Tens of thousands have flowed out of war-wracked Mosul in recent weeks, but Samir Hamid and 33 family members have decided to go against the tide to return home. "We stayed with relatives for a week and now we're going back home," says the father-of-five, who has traveled with his extended family from a small town outside Mosul.
Iraqi forces have retaken several neighborhoods in west Mosul from the Islamic State group since starting an assault last month to recapture the jihadists' last major urban bastion in the country. More than 150,000 people have fled their homes in west Mosul, the Iraqi authorities say, of which two-thirds have found shelter in camps near the city where they receive food, blankets and foam mattresses.
But Hamid says he, his five brothers and their families -- 34 people in total -- are heading home to the Wadi Hajar district after finding there was no space for them in a displaced camp in the Hamam al-Alil area."We couldn't find any room at the camp," says the man in his thirties.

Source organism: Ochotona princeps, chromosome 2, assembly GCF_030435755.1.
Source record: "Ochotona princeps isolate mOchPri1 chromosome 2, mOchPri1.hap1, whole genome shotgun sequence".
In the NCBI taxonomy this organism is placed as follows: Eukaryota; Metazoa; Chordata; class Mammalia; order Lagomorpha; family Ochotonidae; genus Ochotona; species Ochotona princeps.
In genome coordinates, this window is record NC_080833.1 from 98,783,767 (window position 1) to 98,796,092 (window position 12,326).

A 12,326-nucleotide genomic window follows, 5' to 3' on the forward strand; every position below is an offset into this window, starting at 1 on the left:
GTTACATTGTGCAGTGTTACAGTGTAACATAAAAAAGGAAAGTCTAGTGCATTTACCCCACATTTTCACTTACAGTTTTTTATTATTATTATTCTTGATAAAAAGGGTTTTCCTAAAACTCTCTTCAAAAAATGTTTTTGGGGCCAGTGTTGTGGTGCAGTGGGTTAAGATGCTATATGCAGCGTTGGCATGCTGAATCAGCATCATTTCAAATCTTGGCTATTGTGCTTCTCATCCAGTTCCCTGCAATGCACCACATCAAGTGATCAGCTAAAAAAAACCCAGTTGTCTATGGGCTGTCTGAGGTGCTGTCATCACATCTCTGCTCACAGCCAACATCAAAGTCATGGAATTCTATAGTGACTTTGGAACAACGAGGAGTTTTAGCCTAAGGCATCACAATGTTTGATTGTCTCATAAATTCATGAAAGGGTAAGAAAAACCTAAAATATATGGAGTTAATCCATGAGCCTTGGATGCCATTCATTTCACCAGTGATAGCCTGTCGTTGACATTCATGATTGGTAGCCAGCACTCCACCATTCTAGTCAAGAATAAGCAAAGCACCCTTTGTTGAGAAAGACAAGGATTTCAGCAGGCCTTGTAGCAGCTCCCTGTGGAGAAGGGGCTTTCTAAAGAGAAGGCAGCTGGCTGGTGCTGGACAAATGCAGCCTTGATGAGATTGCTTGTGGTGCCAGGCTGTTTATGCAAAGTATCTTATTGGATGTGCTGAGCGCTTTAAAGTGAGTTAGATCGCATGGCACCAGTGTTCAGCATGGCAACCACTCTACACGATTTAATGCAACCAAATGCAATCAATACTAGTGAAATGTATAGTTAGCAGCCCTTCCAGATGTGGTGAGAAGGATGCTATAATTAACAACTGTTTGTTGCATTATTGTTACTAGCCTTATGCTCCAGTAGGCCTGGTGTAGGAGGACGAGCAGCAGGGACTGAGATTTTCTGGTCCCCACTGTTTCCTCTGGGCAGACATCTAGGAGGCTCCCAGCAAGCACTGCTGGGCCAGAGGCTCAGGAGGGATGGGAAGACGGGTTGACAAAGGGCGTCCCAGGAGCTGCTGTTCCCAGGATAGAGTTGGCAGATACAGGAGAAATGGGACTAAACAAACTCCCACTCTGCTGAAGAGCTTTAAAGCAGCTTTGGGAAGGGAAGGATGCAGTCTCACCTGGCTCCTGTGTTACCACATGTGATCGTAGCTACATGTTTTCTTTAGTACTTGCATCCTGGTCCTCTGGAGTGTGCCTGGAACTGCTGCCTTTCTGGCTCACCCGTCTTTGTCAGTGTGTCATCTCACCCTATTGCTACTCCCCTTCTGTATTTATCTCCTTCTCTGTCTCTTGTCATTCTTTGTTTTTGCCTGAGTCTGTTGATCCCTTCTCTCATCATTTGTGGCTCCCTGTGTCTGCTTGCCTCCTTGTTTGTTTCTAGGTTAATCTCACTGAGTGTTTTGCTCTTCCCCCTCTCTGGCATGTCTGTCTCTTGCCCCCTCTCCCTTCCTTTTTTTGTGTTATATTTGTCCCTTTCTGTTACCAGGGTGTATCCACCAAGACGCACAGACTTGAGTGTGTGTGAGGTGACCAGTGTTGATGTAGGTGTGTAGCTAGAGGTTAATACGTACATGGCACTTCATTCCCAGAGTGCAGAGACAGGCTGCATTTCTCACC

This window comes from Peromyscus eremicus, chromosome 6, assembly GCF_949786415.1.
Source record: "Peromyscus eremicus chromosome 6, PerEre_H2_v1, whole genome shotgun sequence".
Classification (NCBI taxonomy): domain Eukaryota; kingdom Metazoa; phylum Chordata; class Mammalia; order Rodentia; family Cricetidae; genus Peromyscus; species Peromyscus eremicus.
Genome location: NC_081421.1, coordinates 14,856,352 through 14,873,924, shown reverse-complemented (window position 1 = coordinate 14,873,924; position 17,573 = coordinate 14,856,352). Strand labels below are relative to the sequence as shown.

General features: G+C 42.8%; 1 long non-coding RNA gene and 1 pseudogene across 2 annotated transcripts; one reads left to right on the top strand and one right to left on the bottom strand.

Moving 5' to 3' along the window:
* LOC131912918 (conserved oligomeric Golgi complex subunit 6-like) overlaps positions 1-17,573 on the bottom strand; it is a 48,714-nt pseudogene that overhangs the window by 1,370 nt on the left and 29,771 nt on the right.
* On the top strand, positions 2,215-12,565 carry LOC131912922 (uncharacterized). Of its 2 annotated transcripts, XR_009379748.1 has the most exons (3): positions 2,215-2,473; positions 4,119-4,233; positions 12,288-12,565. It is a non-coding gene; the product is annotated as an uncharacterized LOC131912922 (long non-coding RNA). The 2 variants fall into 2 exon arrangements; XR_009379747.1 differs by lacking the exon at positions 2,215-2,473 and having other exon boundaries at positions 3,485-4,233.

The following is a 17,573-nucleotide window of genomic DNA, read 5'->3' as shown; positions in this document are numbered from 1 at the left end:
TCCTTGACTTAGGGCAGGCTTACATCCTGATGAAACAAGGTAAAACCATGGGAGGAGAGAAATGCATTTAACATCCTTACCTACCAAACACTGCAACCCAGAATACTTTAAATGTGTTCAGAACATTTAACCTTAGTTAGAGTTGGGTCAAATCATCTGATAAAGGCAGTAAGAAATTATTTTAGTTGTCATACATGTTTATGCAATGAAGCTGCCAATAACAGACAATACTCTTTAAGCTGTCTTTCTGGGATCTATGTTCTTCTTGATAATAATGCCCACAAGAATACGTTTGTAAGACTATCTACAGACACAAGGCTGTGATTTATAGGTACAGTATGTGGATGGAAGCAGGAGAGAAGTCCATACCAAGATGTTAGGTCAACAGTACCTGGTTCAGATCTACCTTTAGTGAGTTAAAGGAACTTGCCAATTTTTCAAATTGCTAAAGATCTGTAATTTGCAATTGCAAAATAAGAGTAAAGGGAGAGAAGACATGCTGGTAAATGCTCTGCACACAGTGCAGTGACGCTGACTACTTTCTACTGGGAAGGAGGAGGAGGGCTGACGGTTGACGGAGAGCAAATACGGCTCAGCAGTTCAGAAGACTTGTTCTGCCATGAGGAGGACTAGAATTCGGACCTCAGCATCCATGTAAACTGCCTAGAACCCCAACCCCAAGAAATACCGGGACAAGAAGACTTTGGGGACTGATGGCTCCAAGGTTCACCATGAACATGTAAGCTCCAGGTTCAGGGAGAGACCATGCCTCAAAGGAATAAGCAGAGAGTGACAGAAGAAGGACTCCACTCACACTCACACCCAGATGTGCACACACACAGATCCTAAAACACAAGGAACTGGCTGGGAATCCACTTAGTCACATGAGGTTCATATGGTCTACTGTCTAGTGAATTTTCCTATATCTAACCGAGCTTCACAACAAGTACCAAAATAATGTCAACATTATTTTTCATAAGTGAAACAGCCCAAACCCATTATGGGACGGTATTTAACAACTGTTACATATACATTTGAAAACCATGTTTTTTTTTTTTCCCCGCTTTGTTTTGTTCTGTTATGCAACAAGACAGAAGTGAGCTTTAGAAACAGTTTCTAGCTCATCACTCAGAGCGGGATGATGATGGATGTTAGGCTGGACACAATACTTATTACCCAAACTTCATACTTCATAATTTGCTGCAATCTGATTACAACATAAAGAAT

"There are too many people there three to four families per tent," says Hamid, dressed entirely in black and his plastic sandals covered in mud.
As they approach a hill to climb on the city outskirts, Hamid's family grab small metal carts abandoned by civilians who have fled the city in the opposite direction.They pile on their bags crammed with belongings.
A woman in the family, her face covered with a black face veil, struggles to advance under the weight of a dirty beige blanket she carries. She lifts the veil from her face. "We'll be better off at home," says Hamid, who has brought biscuits, milk and butter in his bags. When Hamid and his family fled Mosul, they escaped what they described as a living hell.
His eldest son stands behind him, a beany hat pulled over his head. He is 12 years old, but looks half his age."We're going back because we were told the situation was much better, that there wasn't any more fighting," Hamid says.
Like him, many other Mosul residents dream of returning to a normal life.In the Al-Jawsak neighborhood, residents have draped white flags at the entrance of small houses on the edge of streets strewn with rubble.
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